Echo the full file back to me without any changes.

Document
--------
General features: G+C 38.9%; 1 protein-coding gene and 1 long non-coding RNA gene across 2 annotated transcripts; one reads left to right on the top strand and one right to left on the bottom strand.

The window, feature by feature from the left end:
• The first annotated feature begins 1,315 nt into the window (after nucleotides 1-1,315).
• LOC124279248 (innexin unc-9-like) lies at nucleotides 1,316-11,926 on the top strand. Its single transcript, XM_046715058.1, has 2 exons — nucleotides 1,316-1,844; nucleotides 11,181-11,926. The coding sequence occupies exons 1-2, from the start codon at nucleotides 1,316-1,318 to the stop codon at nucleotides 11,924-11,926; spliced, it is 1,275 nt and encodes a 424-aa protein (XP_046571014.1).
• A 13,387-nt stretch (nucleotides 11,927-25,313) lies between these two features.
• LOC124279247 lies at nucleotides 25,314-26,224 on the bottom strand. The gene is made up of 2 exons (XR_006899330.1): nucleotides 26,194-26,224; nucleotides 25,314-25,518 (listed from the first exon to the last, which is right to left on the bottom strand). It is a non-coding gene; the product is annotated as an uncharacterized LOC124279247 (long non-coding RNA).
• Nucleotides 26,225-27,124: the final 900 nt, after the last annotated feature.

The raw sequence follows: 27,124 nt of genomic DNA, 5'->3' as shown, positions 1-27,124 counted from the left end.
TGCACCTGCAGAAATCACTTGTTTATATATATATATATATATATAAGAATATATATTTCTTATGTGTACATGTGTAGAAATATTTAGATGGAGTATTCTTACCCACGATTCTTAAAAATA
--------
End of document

General features: G+C 38.9%; 1 protein-coding gene and 1 long non-coding RNA gene across 2 annotated transcripts; one reads left to right on the top strand and one right to left on the bottom strand.

The window, feature by feature from the left end:
• The first annotated feature begins 1,315 nt into the window (after nucleotides 1-1,315).
• LOC124279248 (innexin unc-9-like) lies at nucleotides 1,316-11,926 on the top strand. Its single transcript, XM_046715058.1, has 2 exons — nucleotides 1,316-1,844; nucleotides 11,181-11,926. The coding sequence occupies exons 1-2, from the start codon at nucleotides 1,316-1,318 to the stop codon at nucleotides 11,924-11,926; spliced, it is 1,275 nt and encodes a 424-aa protein (XP_046571014.1).
• A 13,387-nt stretch (nucleotides 11,927-25,313) lies between these two features.
• LOC124279247 lies at nucleotides 25,314-26,224 on the bottom strand. The gene is made up of 2 exons (XR_006899330.1): nucleotides 26,194-26,224; nucleotides 25,314-25,518 (listed from the first exon to the last, which is right to left on the bottom strand). It is a non-coding gene; the product is annotated as an uncharacterized LOC124279247 (long non-coding RNA).
• Nucleotides 26,225-27,124: the final 900 nt, after the last annotated feature.

The raw sequence follows: 27,124 nt of genomic DNA, 5'->3' as shown, positions 1-27,124 counted from the left end.
TGCACCTGCAGAAATCACTTGTTTATATATATATATATATATATAAGAATATATATTTCTTATGTGTACATGTGTAGAAATATTTAGATGGAGTATTCTTACCCACGATTCTTAAAAATA